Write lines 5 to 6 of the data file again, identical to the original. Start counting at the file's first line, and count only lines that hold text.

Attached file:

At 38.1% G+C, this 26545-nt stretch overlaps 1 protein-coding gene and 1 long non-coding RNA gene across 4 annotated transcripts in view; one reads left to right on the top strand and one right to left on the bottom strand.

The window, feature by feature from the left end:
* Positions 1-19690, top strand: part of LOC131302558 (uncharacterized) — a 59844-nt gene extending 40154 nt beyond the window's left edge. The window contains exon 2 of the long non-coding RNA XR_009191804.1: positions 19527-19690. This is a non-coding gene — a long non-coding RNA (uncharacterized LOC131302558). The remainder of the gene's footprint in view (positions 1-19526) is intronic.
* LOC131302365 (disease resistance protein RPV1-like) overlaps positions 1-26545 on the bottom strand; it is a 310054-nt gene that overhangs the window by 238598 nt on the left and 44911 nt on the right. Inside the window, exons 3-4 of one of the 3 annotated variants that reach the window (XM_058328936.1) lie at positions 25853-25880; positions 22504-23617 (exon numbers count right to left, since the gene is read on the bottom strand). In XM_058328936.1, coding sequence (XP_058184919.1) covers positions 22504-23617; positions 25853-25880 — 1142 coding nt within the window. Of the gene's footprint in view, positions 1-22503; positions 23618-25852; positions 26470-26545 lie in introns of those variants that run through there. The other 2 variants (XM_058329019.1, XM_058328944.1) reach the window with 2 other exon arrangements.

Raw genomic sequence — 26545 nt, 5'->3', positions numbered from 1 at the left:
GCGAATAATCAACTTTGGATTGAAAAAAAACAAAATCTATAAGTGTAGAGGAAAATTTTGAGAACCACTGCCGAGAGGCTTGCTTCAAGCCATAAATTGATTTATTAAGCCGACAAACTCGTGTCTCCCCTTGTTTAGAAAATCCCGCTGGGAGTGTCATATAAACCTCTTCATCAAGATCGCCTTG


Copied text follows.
Raw genomic sequence — 26545 nt, 5'->3', positions numbered from 1 at the left:
GCGAATAATCAACTTTGGATTGAAAAAAAACAAAATCTATAAGTGTAGAGGAAAATTTTGAGAACCACTGCCGAGAGGCTTGCTTCAAGCCATAAATTGATTTATTAAGCCGACAAACTCGTGTCTCCCCTTGTTTAGAAAATCCCGCTGGGAGTGTCATATAAACCTCTTCATCAAGATCGCCTTG